Indeed, behavioral science offers 5 steps vulnerable leaders can take to harness the power of newly woke attitudes, turning them towards a constructive direction. These steps include:
- Kill pessimism in the workplace. As David Brooks points out, wokeness has deep roots in a pessimistic attitude that life is getting worse, regardless of what the data says. Behavioral research shows that pessimism creates partisanship and divide, while optimism does the opposite. Thus, the first step for the vulnerable leader or employee is to kill pessimism—both in themselves and in those around them. From there, efforts to incite positive and optimistic attitudes towards change can fill its void.
- Kill judgment and condemnation. Elsewhere, we’ve discussed how judging of others can blind us to our own faults. This happens via a mental process called “bias blind spot”. A person with bias blindness cannot effect change because they are unable to see where change needs to begin: in themselves. As President Obama went on to say in the same interview about wokeness, “I do get a sense sometimes now among certain young people…there is this sense sometimes of: ‘The way of me making change is to be as judgmental as possible about other people..Like, if I tweet or hashtag about how you didn’t do something right or used the wrong verb, then I can sit back and feel pretty good about myself, cause, ‘Man, you see how woke I was, I called you out.” Unfortunately, common, ‘360-feedback’ approaches seem to encourage such judgmental approaches. They turn appraisal processes into potential weapons for reprisal, making criticism and judgment of others an explicit goal. Vulnerable leaders should instead foster environments where self-criticism is encouraged. Indeed, behavioral research shows that self-criticism actually reduces bias blindness.
- Make forgiveness part of performance objectives. While it seems too personal to have its place in an office-setting, forgiveness could be the essential step necessary to making vulnerable leadership work. After all, wokeness interjects personal perceptions of injury into professional discourse anyway. At the same time, forgiveness is vital in changing mood, attitude and renewing the mental energies necessary for constructive work. To get staff and leaders to forgive one another, however, formal incentives might help. Behavioral research shows, for example, that people desire to forgive others and will do so if their offender(s) simply apologizes—and both the resolution of accusations and apologies can be implemented within performance objectives. In practical terms, that might mean making people aware that concerns are taken so seriously, they have a performance duty to voice them, engage in evidenced-based debate about them and, afterwards, participate in dialog where apologies on either or both sides, as warranted, are given. Naturally, such measures might reduce frivolous accusations. Yet, they might also heal old wounds, which is the next step.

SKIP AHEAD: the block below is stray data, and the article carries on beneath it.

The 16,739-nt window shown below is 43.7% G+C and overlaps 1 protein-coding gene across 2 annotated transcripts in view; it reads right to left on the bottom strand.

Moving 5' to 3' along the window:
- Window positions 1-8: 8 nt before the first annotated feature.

- Heal old wounds. There’s a common psychological experiment where a facilitator gets people to list all of the awful things on their minds. Whether it’s bigotry, sexist attitudes, narcissistic leadership or bad employee canteen food, the exercise clears the air. In an incredible display of mental release, participants rarely feel distracted by these ideas in subsequent discussion. Once expressed openly, they don’t undermine discussion or open old wounds. That leaves room for vulnerable leaders to tackle the listed issues and, following step 3, get people to forgive each other.
- Chart a strategic course for wokeness-inspired, change. Again, wokeness can play a vital role in raising awareness and inciting action. So once the above steps are taken, an agenda that incorporates the insights from woke employees, customers and management can create a way for charting change. In other words, rather than responding in control-like fashion—where changes are made, haphazardly (including, for example, the firing or hiring of people)—a strategy must be devised. One that views the problems raised as challenges that can be addressed, not as a function of permanent, personal flaws.
Vulnerable leadership, vulnerable workplace culture and wokeness need not be mutually exclusive enemies. Handled properly, an awakened consciousness to how things must change can be turned into a power that helps everyone, including the organization. Yet, the road towards achieving this is a difficult one. At the same time, its alternative—i.e., letting wokeness run its potentially destructive course by ignoring it—may not be an option.
As a final quote from President Obama suggests:
“[Judgmental wokeness] That’s not activism. That’s not bringing about change. If all you’re doing is casting stones, you’re probably not going to get that far. That’s easy to do.”
Hopefully, your organization will choose to do things the hard way.